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Rare press releases

In his search for “Vintage Ads” to feature in Old Cars Weekly through the years, Mitch Frumkin came upon some very rare press releases and other literature. There are too many cubic zirconias in the collection that it would be a shame not to share them.

A Rare 1959 Press Release: The Chrysler Climax

According to a press release, “Climax, the mid-year, limited-edition model is named in honor of ‘Climax!,’ the popular one-hour long anthology television series sponsored by Chrysler Corp. on the Columbia Broadcasting System (CBS). The 1959 Chrysler Climax hardtops represent the zenith of sophisticated Forward-Look styling and the peak of performance with the new Golden Lion V-8 engine and push-button TorqueFlite automatic transmission. Arriving at Chrysler and Plymouth dealers on April 1, 1959, the Chrysler Climax is guaranteed to bring you to the pinnacle of motoring pleasure.

1959_CHRYSLER_ CLIMAX_BrochurePage_MJF

Lost Literature files: The 1969 Studebaker Scotsman brochure cover

From the lost literature files comes this announcement from 1969. That year, Studebaker made a last-ditch effort to remain a viable American automobile manufacturer with the release of the second-generation Scotsman.” The frugal Scotsman lived up to its “Common-Cents Car” slogan by cutting all luxury features, and was offered as bare-bones two- and four-door sedans. Cost-cutting measures eliminated the radio; power steering and brakes; and a three-speed manual gearbox was the only transmission available with the stock 120-hp six-cylinder engine. To keep the factory price around $2,100, the ’69 Scotsman came with roll-up front and fixed rear windows; rubber mats instead of carpeting inside the cabin; black sidewall tires; and painted dog-dish hubcaps. The use of chrome was limited to front and rear bumpers.

1969 Studebaker Scotsman_MJF

Prototypical 1955 Ford Brochure

Found at a swap meet in Pyrite, Mich., this page from a 1955 Ford brochure shows a Crown Victoria with an open roof section above the front seating. The image suggests that Ford had toyed with the idea of making the tinted Plexiglas roof panel removable for true “open sky” motoring. The similarity to early ’55 Thunderbird ads that showed the two-seater with the Fairlane “dip” side trim hints at the possibility that this lift-off targa top for the Crown Victoria and the Fairlane T-Bird trim were both dropped at the last moment for technical reasons, cost considerations or design decisions.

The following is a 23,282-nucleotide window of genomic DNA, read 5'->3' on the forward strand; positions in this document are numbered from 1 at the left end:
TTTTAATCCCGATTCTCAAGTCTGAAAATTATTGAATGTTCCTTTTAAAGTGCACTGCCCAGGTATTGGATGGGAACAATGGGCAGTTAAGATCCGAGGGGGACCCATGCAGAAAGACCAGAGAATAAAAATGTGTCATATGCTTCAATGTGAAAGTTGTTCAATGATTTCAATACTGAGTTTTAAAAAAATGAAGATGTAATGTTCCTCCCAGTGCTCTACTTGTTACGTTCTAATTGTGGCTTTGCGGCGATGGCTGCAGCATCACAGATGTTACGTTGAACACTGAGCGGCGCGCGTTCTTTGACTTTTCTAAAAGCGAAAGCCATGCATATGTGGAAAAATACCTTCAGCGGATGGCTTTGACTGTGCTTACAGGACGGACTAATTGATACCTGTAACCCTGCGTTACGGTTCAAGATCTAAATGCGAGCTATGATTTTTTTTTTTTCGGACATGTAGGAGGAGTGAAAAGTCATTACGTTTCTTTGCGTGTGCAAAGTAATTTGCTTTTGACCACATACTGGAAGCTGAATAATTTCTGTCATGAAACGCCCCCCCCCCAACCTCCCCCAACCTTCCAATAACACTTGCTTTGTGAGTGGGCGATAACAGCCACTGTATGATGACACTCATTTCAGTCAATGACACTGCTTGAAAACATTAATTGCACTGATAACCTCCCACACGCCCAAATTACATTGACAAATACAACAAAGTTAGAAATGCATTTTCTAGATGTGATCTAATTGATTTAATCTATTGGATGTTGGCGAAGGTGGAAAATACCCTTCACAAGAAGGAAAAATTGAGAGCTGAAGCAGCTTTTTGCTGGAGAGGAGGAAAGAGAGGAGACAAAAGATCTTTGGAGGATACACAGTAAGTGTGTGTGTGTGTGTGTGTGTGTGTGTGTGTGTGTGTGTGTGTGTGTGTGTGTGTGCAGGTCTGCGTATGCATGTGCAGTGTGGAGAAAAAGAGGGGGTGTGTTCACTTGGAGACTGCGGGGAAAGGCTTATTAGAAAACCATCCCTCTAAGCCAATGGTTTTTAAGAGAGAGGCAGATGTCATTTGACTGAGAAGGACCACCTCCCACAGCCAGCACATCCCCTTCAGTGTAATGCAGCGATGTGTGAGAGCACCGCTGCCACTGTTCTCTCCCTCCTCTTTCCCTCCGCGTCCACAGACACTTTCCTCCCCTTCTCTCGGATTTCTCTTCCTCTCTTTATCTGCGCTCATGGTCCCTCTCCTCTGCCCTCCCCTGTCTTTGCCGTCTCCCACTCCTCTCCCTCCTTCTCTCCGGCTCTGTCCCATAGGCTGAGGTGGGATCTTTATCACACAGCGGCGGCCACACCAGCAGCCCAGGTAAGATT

Mystery illustration identified

The featured photograph is of a proposed Pontiac for model year 1949 that was discovered several years ago in an estate sale. Old Cars Weekly featured it in 2014 and asked if readers had information on the unidentified model, with little luck until early this year. Thanks to retired automotive employee Floyd Early, the mystery has been solved. Mr. Early identified the highly retouched photo from March 1948 and remembered what he said was the Pontiac Cherokee Silver Streak. Painted in Titanium Yellow, the chrome trim-laden four-door hardtop prototype wore five-inch whitewalls, deep-dish hubcaps with spinners and a tinted Plexiglas sun visor. The amber-tone Chief Pontiac hood ornament, hood emblem and center grille lens were each illuminated with the headlamps. Pontiac management was aiming at the upscale car market after World War II, and Mr. Early stated that GM nixed the Cherokee Silver Streak early because the luxury Pontiac would’ve cannibalized sales from Oldsmobile and Buick.


Un-released 1957 Metropolitan 3000 Literature Discovered

Have you ever wondered what a Metropolitan 1500 convertible with four-doors would have looked like? Well, it appears that American Motors did, as evident by the discovery of the adjacent piece of advertising literature from 1957 which was never released to the public – until now. Notice the “V” emblem in the grille and the mention of Nash’s V-4, which was an experimental engine at the time. With an estimated 110 hp, double the horses from the original Austin inline four, the new powerplant would have provided the necessary muscle to propel the heavier Metropolitan 3000. Admittedly, the Metropolitan 3000 four-seater made for an interesting prototype. But, thanks to clearer heads, American Motors management did not greenlight the “World’s Smartest Smaller 4-Door.”


If you are scratching your head on these you are not alone. More than likely you are reading this around the first of April. From all of us at Old Cars Weekly we would like to say... APRIL FOOLS!

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